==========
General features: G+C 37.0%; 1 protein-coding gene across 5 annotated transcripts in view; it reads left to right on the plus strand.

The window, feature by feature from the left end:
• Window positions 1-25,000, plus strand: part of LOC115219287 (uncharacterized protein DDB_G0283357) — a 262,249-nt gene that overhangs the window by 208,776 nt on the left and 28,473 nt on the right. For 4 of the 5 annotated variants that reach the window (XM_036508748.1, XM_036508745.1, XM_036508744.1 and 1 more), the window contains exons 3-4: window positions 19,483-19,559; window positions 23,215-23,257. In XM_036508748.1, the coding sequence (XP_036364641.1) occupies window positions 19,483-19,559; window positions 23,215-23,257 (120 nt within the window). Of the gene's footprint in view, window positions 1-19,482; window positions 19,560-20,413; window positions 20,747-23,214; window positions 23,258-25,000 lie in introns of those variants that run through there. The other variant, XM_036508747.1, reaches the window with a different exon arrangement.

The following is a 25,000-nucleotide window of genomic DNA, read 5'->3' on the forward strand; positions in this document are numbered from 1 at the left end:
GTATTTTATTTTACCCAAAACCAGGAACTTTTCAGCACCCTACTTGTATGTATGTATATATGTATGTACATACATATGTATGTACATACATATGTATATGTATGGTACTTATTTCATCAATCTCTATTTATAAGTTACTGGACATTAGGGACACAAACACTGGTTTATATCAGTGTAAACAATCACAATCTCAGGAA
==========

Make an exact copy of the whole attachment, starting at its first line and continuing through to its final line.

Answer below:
General features: G+C 37.0%; 1 protein-coding gene across 5 annotated transcripts in view; it reads left to right on the plus strand.

The window, feature by feature from the left end:
• Window positions 1-25,000, plus strand: part of LOC115219287 (uncharacterized protein DDB_G0283357) — a 262,249-nt gene that overhangs the window by 208,776 nt on the left and 28,473 nt on the right. For 4 of the 5 annotated variants that reach the window (XM_036508748.1, XM_036508745.1, XM_036508744.1 and 1 more), the window contains exons 3-4: window positions 19,483-19,559; window positions 23,215-23,257. In XM_036508748.1, the coding sequence (XP_036364641.1) occupies window positions 19,483-19,559; window positions 23,215-23,257 (120 nt within the window). Of the gene's footprint in view, window positions 1-19,482; window positions 19,560-20,413; window positions 20,747-23,214; window positions 23,258-25,000 lie in introns of those variants that run through there. The other variant, XM_036508747.1, reaches the window with a different exon arrangement.

The following is a 25,000-nucleotide window of genomic DNA, read 5'->3' on the forward strand; positions in this document are numbered from 1 at the left end:
GTATTTTATTTTACCCAAAACCAGGAACTTTTCAGCACCCTACTTGTATGTATGTATATATGTATGTACATACATATGTATGTACATACATATGTATATGTATGGTACTTATTTCATCAATCTCTATTTATAAGTTACTGGACATTAGGGACACAAACACTGGTTTATATCAGTGTAAACAATCACAATCTCAGGAA